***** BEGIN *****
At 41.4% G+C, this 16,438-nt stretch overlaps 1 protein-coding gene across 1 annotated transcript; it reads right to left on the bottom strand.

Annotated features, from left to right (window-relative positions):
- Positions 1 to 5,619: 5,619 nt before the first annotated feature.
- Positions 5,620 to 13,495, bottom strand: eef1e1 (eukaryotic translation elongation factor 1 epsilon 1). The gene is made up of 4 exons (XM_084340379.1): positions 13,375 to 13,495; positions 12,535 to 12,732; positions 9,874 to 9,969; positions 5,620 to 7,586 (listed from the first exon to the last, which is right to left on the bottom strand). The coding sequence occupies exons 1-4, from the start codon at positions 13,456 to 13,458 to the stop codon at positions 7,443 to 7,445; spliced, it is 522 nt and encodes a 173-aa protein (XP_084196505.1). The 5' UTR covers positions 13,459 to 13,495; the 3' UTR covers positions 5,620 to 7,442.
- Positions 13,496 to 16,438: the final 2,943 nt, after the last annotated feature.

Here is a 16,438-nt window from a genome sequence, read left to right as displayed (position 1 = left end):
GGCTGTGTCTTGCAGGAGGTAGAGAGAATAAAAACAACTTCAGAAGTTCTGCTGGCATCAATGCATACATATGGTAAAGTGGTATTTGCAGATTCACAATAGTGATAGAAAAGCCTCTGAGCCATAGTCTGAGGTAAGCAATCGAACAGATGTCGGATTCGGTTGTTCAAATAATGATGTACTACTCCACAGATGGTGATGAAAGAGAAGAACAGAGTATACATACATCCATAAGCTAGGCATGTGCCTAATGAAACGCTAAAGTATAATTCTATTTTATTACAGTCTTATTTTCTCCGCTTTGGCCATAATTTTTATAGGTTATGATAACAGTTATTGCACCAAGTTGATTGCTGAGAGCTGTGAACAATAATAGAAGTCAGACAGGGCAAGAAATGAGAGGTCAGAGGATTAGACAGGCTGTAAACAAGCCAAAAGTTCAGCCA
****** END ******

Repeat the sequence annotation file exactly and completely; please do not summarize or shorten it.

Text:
At 41.4% G+C, this 16,438-nt stretch overlaps 1 protein-coding gene across 1 annotated transcript; it reads right to left on the bottom strand.

Annotated features, from left to right (window-relative positions):
- Positions 1 to 5,619: 5,619 nt before the first annotated feature.
- Positions 5,620 to 13,495, bottom strand: eef1e1 (eukaryotic translation elongation factor 1 epsilon 1). The gene is made up of 4 exons (XM_084340379.1): positions 13,375 to 13,495; positions 12,535 to 12,732; positions 9,874 to 9,969; positions 5,620 to 7,586 (listed from the first exon to the last, which is right to left on the bottom strand). The coding sequence occupies exons 1-4, from the start codon at positions 13,456 to 13,458 to the stop codon at positions 7,443 to 7,445; spliced, it is 522 nt and encodes a 173-aa protein (XP_084196505.1). The 5' UTR covers positions 13,459 to 13,495; the 3' UTR covers positions 5,620 to 7,442.
- Positions 13,496 to 16,438: the final 2,943 nt, after the last annotated feature.

Here is a 16,438-nt window from a genome sequence, read left to right as displayed (position 1 = left end):
GGCTGTGTCTTGCAGGAGGTAGAGAGAATAAAAACAACTTCAGAAGTTCTGCTGGCATCAATGCATACATATGGTAAAGTGGTATTTGCAGATTCACAATAGTGATAGAAAAGCCTCTGAGCCATAGTCTGAGGTAAGCAATCGAACAGATGTCGGATTCGGTTGTTCAAATAATGATGTACTACTCCACAGATGGTGATGAAAGAGAAGAACAGAGTATACATACATCCATAAGCTAGGCATGTGCCTAATGAAACGCTAAAGTATAATTCTATTTTATTACAGTCTTATTTTCTCCGCTTTGGCCATAATTTTTATAGGTTATGATAACAGTTATTGCACCAAGTTGATTGCTGAGAGCTGTGAACAATAATAGAAGTCAGACAGGGCAAGAAATGAGAGGTCAGAGGATTAGACAGGCTGTAAACAAGCCAAAAGTTCAGCCA